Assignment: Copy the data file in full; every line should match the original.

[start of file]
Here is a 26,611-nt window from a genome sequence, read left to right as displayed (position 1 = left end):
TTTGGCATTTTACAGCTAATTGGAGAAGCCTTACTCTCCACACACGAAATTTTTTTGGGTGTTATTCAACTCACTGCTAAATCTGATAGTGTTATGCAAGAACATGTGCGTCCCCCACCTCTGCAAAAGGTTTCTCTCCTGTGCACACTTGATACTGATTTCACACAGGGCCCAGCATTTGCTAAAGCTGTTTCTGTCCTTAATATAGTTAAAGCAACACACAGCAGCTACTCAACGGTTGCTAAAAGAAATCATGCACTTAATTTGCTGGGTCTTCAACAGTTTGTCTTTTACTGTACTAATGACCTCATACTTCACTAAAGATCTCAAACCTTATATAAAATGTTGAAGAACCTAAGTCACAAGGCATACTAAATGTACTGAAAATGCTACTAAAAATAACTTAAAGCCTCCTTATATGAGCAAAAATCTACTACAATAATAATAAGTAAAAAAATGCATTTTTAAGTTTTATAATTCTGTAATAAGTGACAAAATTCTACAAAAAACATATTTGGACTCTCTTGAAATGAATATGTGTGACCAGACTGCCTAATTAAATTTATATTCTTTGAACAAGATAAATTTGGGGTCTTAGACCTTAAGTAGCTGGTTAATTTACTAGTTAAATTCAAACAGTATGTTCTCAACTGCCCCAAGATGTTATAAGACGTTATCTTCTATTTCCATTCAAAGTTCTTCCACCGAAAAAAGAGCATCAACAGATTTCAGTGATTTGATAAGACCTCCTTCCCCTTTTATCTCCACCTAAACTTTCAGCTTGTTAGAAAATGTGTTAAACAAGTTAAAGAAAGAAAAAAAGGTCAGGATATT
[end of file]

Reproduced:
Here is a 26,611-nt window from a genome sequence, read left to right as displayed (position 1 = left end):
TTTGGCATTTTACAGCTAATTGGAGAAGCCTTACTCTCCACACACGAAATTTTTTTGGGTGTTATTCAACTCACTGCTAAATCTGATAGTGTTATGCAAGAACATGTGCGTCCCCCACCTCTGCAAAAGGTTTCTCTCCTGTGCACACTTGATACTGATTTCACACAGGGCCCAGCATTTGCTAAAGCTGTTTCTGTCCTTAATATAGTTAAAGCAACACACAGCAGCTACTCAACGGTTGCTAAAAGAAATCATGCACTTAATTTGCTGGGTCTTCAACAGTTTGTCTTTTACTGTACTAATGACCTCATACTTCACTAAAGATCTCAAACCTTATATAAAATGTTGAAGAACCTAAGTCACAAGGCATACTAAATGTACTGAAAATGCTACTAAAAATAACTTAAAGCCTCCTTATATGAGCAAAAATCTACTACAATAATAATAAGTAAAAAAATGCATTTTTAAGTTTTATAATTCTGTAATAAGTGACAAAATTCTACAAAAAACATATTTGGACTCTCTTGAAATGAATATGTGTGACCAGACTGCCTAATTAAATTTATATTCTTTGAACAAGATAAATTTGGGGTCTTAGACCTTAAGTAGCTGGTTAATTTACTAGTTAAATTCAAACAGTATGTTCTCAACTGCCCCAAGATGTTATAAGACGTTATCTTCTATTTCCATTCAAAGTTCTTCCACCGAAAAAAGAGCATCAACAGATTTCAGTGATTTGATAAGACCTCCTTCCCCTTTTATCTCCACCTAAACTTTCAGCTTGTTAGAAAATGTGTTAAACAAGTTAAAGAAAGAAAAAAAGGTCAGGATATT